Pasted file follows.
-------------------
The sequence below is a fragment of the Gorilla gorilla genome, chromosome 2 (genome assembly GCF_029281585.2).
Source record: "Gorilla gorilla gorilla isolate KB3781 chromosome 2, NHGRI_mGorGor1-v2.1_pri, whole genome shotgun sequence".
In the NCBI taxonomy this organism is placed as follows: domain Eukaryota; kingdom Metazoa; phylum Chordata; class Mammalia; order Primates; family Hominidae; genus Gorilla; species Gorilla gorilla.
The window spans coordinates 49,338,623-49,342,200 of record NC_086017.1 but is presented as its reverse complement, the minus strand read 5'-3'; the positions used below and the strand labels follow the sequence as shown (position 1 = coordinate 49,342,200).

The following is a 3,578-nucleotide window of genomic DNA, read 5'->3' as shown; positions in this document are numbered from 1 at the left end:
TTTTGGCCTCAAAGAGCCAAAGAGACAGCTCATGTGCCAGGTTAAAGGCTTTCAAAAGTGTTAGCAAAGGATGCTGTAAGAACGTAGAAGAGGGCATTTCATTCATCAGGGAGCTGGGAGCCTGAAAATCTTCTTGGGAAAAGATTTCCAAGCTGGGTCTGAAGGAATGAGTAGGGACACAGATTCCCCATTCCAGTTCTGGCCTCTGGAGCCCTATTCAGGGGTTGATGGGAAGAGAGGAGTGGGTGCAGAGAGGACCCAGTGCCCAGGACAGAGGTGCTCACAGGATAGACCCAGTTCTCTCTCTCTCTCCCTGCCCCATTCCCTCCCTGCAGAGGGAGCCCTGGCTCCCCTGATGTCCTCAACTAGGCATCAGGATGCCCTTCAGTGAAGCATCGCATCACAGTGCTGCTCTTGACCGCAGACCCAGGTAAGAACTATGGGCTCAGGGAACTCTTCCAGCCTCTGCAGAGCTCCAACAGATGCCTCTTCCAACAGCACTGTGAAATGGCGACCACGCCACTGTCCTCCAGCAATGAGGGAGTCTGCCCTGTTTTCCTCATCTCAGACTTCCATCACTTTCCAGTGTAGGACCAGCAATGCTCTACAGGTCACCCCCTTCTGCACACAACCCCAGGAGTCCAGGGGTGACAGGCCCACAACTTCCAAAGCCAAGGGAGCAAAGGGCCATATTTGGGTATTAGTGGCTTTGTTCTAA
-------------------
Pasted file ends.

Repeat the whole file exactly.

The sequence below is a fragment of the Gorilla gorilla genome, chromosome 2 (genome assembly GCF_029281585.2).
Source record: "Gorilla gorilla gorilla isolate KB3781 chromosome 2, NHGRI_mGorGor1-v2.1_pri, whole genome shotgun sequence".
In the NCBI taxonomy this organism is placed as follows: domain Eukaryota; kingdom Metazoa; phylum Chordata; class Mammalia; order Primates; family Hominidae; genus Gorilla; species Gorilla gorilla.
The window spans coordinates 49,338,623-49,342,200 of record NC_086017.1 but is presented as its reverse complement, the minus strand read 5'-3'; the positions used below and the strand labels follow the sequence as shown (position 1 = coordinate 49,342,200).

The following is a 3,578-nucleotide window of genomic DNA, read 5'->3' as shown; positions in this document are numbered from 1 at the left end:
TTTTGGCCTCAAAGAGCCAAAGAGACAGCTCATGTGCCAGGTTAAAGGCTTTCAAAAGTGTTAGCAAAGGATGCTGTAAGAACGTAGAAGAGGGCATTTCATTCATCAGGGAGCTGGGAGCCTGAAAATCTTCTTGGGAAAAGATTTCCAAGCTGGGTCTGAAGGAATGAGTAGGGACACAGATTCCCCATTCCAGTTCTGGCCTCTGGAGCCCTATTCAGGGGTTGATGGGAAGAGAGGAGTGGGTGCAGAGAGGACCCAGTGCCCAGGACAGAGGTGCTCACAGGATAGACCCAGTTCTCTCTCTCTCTCCCTGCCCCATTCCCTCCCTGCAGAGGGAGCCCTGGCTCCCCTGATGTCCTCAACTAGGCATCAGGATGCCCTTCAGTGAAGCATCGCATCACAGTGCTGCTCTTGACCGCAGACCCAGGTAAGAACTATGGGCTCAGGGAACTCTTCCAGCCTCTGCAGAGCTCCAACAGATGCCTCTTCCAACAGCACTGTGAAATGGCGACCACGCCACTGTCCTCCAGCAATGAGGGAGTCTGCCCTGTTTTCCTCATCTCAGACTTCCATCACTTTCCAGTGTAGGACCAGCAATGCTCTACAGGTCACCCCCTTCTGCACACAACCCCAGGAGTCCAGGGGTGACAGGCCCACAACTTCCAAAGCCAAGGGAGCAAAGGGCCATATTTGGGTATTAGTGGCTTTGTTCTAA